We are at your service for your questions and feedback.

How to fight the irritable bowel with the right nutrition

Rumbling, pulling, bubbling or pinching, flatulence, diarrhea, constipation or just nasty stomach ache. If your bowels are going crazy, then there is an urgent need to clean them up. It’s like with the basement: we stuff everything into it for years, and at some point, we don’t even know what’s in it anymore. Maybe it molds in the meantime or mice are nibbling through our things. There’s only one thing to do: clean up! The same principle applies to irritable bowel syndrome. If it rumbles in the intestine, then there are too many harmful bacteria, fungi, and viruses. In the long term, they weaken your immune system and can even promote diseases such as diabetes, high blood pressure or obesity. Experts recommend a diet change that does not include certain nutrients. The magic formula is: FODMAP diet.

FODMAP diet – It’s been bothering your bowels.

FODMAP stands for fermenting oligosaccharides, disaccharides, monosaccharides and polyols. These are nutrients such as carbohydrates and sugar alcohols. In a healthy intestine, they are completely broken down and processed. However, if the intestinal flora is mixed up, the nutrients will not be completely processed. This leads to flatulence, constipation, diarrhea or heartburn. Scientists recommend a FODMAP diet for people with irritable bowel syndrome. You should avoid certain foods for at least two to six weeks. These include some sugars such as sorbitol, xylitol, maltitol, isomalt, but also honey and fruit with a high fructose content such as apples, pears, cherries, and plums. Wheat is an oligosaccharide, so you should eat wheat-free for a while. This is not so easy, as wheat or its components are used in many industrially produced foods. Always read the list of ingredients or bake it yourself, then you know exactly what’s in it. Spelt is one of the foods with low FODMAP content. Nowadays you can get flour in every supermarket.

Once your bowel has calmed down after a few weeks, you can gradually add the foods you like most back to your diet. But as soon as you get flatulence, diarrhea, constipation or abdominal pain again, this is an . You should then abstain from these foods in the long run, for the sake of your intestines and your well-being.

FODMAP diet – Better not

– these foods have a high FODMAP content:


Apples, pears, cherries, mangos, apricots, peaches, plums
and watermelons


Artichokes, cauliflower, broccoli, garlic, onions, mushrooms, black salsifies, sugar snap peas, peas, chick peas, lentils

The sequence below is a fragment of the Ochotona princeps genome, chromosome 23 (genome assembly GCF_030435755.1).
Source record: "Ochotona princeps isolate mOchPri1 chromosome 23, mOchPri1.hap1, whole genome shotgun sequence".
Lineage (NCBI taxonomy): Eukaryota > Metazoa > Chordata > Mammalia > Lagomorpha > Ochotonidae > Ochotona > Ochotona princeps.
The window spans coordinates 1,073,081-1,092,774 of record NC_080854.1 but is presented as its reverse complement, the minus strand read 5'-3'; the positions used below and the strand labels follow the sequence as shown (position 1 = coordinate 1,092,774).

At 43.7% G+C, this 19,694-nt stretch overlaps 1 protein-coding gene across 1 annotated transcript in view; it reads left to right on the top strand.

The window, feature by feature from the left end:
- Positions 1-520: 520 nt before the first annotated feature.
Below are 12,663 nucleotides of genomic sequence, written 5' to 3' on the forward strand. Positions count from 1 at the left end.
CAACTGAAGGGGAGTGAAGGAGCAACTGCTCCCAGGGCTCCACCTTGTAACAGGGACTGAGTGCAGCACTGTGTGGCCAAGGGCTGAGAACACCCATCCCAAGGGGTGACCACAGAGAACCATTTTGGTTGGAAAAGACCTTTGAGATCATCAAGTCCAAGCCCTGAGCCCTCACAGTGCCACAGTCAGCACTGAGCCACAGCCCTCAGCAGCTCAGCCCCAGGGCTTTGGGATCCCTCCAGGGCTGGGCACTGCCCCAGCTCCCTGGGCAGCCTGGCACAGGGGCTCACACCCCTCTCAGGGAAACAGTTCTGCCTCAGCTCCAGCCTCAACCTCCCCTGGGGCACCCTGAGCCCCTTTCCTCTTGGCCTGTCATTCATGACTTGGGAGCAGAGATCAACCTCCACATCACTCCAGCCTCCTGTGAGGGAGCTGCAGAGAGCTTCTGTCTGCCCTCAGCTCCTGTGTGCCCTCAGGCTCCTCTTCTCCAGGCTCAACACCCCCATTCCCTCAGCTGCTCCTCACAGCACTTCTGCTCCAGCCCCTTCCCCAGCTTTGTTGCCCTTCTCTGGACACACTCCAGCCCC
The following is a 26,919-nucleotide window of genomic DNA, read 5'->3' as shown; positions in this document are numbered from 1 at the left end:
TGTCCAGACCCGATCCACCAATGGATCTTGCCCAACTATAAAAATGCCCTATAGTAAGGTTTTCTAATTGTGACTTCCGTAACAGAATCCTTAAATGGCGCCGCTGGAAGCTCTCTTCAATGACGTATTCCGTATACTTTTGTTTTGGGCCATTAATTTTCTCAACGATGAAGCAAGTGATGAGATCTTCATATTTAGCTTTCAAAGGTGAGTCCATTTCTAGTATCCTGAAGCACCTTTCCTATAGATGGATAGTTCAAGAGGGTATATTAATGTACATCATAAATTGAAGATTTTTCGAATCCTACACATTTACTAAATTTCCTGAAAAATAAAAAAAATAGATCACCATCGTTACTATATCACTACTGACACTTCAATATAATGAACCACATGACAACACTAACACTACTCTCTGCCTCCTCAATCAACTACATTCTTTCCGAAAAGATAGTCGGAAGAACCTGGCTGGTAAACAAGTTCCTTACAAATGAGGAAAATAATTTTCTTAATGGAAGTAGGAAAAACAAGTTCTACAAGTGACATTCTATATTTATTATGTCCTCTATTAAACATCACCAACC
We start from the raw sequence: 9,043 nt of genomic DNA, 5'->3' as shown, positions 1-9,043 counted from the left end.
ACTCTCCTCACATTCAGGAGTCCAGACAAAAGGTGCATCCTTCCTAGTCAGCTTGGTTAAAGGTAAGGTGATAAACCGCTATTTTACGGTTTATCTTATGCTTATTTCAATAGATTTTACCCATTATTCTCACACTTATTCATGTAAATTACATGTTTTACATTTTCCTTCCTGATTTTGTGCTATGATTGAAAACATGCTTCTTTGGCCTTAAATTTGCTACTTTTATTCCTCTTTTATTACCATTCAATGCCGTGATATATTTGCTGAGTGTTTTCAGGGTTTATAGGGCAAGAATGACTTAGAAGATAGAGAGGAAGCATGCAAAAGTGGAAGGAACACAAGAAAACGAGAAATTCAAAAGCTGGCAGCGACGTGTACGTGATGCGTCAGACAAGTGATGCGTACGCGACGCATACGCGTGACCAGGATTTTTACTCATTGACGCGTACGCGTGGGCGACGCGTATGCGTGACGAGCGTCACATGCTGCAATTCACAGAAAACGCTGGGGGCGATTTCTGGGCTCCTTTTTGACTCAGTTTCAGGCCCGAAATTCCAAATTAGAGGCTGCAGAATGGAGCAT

and red beans

Dairy products

Milk and buttermilk, cream cheese and ricotta


Wheat and rye, noodles, biscuits and cakes


honey, sorbitol, mannitol, xylitol, maltitol and isomalt

FODMAP diet – They’re good

– food containing less FODMAP:


Bananas, grapefruits, raspberries, honeydew melons, kiwis, grapes and citrus fruits


Chinese cabbage, carrots, lettuce, pumpkins, corn, peppers, cucumbers, celery, tomatoes and zucchini

Dairy products

Lactose-free milk products, matured cheese, Brie cheese and feta


Spelt and gluten-free cereal products


Glucose and sucrose

More information about INTEST.pro The BIOMES intestinal test

How do we analyse your intestinal flora? What exactly does the test include? Where can you buy INTEST.pro?
And how do we protect your data?

Dr. Paul Hammer
CEO & Founder
Dr Paul Hammer is the founder and CEO of BIOMES NGS GmbH. Paul received his PhD in systems biology and bioinformatics in 2012.
To the expert profile

You might also be interested in…

Irritable bowel syndrome: Which medications help?

The possible causes for irritable bowel syndrome are diverse and vary from person to person. Therefore, it is often not [...]

woman sitting on her bed holding her stomach in discomfort
Treat irritable bowel syndrome: These options are available

Cramps in the gastrointestinal tract, loss of appetite, diarrhoea – an irritable bowel syndrome manifests itself in many symptoms. As [...]

Vegane Lebensmittel: Pflanzliche Alternativen kennen
Irritable bowel syndrome: The right diet

An irritable bowel syndrome manifests itself differently in each person affected. There are no general nutritional recommendations for irritable bowel syndrome that [...]